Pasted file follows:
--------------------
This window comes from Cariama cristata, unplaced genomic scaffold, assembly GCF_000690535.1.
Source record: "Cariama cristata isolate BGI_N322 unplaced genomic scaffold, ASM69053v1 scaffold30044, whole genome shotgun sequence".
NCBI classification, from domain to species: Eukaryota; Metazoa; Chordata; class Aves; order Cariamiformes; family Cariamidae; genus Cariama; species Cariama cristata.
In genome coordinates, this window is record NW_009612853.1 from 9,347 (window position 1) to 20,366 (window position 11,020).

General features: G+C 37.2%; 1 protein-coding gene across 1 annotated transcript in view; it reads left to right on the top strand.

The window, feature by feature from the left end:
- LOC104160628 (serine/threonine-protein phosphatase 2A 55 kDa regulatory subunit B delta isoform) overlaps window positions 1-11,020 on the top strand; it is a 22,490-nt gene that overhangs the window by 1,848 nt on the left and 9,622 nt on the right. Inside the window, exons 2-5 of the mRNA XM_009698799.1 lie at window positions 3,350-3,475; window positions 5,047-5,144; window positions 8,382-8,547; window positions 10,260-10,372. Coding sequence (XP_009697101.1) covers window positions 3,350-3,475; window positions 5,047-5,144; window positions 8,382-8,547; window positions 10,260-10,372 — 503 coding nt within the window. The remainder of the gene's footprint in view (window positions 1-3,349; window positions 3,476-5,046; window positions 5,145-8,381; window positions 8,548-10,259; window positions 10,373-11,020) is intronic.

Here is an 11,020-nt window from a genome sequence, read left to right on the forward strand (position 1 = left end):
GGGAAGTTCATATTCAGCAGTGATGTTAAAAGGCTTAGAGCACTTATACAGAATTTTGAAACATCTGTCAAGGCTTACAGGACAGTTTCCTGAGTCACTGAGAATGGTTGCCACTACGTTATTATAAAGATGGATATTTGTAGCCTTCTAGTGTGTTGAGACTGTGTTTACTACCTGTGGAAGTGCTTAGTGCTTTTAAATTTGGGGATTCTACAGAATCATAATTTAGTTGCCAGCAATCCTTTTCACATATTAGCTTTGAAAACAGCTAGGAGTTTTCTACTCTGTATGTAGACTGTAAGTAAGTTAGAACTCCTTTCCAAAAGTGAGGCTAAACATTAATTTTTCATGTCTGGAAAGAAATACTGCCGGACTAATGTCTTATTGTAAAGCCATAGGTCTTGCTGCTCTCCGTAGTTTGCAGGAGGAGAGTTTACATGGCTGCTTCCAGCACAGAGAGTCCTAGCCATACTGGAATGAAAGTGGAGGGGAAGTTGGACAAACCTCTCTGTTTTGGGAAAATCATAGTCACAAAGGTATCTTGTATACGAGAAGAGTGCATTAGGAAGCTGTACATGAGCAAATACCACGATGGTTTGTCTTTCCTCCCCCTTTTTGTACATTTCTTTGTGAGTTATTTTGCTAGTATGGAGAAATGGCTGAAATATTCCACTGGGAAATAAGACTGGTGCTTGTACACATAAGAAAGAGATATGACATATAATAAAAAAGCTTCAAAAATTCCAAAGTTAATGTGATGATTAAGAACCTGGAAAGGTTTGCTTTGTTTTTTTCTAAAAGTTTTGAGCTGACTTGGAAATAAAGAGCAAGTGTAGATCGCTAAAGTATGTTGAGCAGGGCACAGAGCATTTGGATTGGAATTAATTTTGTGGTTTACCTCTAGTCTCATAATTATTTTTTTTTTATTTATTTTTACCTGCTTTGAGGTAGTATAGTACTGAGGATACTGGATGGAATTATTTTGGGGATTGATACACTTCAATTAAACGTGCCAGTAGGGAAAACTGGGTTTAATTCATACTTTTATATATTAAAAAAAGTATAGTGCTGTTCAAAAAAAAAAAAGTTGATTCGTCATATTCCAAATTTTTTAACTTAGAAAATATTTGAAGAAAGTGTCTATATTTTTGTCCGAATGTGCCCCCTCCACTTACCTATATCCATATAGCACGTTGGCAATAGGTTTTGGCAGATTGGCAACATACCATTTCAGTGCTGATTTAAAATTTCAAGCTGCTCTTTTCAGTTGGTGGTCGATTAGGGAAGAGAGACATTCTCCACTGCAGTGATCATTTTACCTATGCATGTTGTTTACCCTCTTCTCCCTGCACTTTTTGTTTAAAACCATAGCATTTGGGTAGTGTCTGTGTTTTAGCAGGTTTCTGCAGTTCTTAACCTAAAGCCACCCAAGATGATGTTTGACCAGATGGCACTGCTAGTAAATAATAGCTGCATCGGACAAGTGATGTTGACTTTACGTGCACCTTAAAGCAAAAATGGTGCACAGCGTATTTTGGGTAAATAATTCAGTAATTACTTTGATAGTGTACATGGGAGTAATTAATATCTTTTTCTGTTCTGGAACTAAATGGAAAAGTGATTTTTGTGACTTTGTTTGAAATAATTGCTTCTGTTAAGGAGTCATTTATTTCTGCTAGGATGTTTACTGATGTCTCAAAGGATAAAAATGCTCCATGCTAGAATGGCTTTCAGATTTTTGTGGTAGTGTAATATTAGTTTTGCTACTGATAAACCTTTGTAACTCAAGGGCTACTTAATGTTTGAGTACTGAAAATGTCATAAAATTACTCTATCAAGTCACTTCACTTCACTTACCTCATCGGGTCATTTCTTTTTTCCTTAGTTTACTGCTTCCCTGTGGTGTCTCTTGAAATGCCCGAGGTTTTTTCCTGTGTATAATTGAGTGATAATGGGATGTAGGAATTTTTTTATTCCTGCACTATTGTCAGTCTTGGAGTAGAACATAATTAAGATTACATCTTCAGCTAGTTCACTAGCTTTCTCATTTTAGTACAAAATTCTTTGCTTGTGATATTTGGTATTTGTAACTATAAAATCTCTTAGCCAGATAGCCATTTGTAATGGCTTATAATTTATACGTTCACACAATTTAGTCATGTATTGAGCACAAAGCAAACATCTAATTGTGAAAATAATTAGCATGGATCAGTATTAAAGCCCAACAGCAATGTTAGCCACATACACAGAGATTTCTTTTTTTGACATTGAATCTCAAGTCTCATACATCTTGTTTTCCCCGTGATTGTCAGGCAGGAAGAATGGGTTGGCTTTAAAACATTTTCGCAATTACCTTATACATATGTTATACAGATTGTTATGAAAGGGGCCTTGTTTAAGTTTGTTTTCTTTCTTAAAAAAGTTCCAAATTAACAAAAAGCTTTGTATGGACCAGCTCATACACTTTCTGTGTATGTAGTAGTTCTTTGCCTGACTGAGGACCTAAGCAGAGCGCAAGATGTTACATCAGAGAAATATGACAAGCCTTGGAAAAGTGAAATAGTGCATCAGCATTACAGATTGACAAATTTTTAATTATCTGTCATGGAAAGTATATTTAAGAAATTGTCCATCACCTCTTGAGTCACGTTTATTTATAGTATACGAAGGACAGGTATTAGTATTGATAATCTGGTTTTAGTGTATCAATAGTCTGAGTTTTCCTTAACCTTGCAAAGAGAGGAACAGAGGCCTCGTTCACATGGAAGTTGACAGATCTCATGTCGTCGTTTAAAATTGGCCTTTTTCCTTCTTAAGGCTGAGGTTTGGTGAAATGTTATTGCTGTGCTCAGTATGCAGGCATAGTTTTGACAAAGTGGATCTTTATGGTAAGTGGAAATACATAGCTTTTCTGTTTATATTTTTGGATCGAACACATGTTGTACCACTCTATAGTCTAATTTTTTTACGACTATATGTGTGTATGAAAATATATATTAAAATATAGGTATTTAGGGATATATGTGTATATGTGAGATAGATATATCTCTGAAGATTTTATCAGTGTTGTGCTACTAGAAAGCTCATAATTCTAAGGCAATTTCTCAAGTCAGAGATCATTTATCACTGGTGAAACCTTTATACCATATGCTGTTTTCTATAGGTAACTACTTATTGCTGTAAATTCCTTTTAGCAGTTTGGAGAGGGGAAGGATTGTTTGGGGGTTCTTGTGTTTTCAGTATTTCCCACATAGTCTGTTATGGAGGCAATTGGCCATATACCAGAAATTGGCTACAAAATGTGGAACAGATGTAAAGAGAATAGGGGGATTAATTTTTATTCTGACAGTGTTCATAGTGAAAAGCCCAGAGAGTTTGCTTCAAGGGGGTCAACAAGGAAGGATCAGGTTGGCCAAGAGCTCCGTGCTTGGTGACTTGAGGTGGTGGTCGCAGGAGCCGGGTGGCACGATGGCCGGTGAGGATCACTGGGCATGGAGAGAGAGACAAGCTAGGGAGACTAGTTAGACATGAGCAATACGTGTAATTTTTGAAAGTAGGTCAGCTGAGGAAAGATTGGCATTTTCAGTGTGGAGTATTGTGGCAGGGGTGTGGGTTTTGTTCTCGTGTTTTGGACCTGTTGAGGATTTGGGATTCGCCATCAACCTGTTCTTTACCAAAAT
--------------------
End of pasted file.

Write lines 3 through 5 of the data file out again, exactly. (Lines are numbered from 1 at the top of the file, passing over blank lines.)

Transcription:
NCBI classification, from domain to species: Eukaryota; Metazoa; Chordata; class Aves; order Cariamiformes; family Cariamidae; genus Cariama; species Cariama cristata.
In genome coordinates, this window is record NW_009612853.1 from 9,347 (window position 1) to 20,366 (window position 11,020).

General features: G+C 37.2%; 1 protein-coding gene across 1 annotated transcript in view; it reads left to right on the top strand.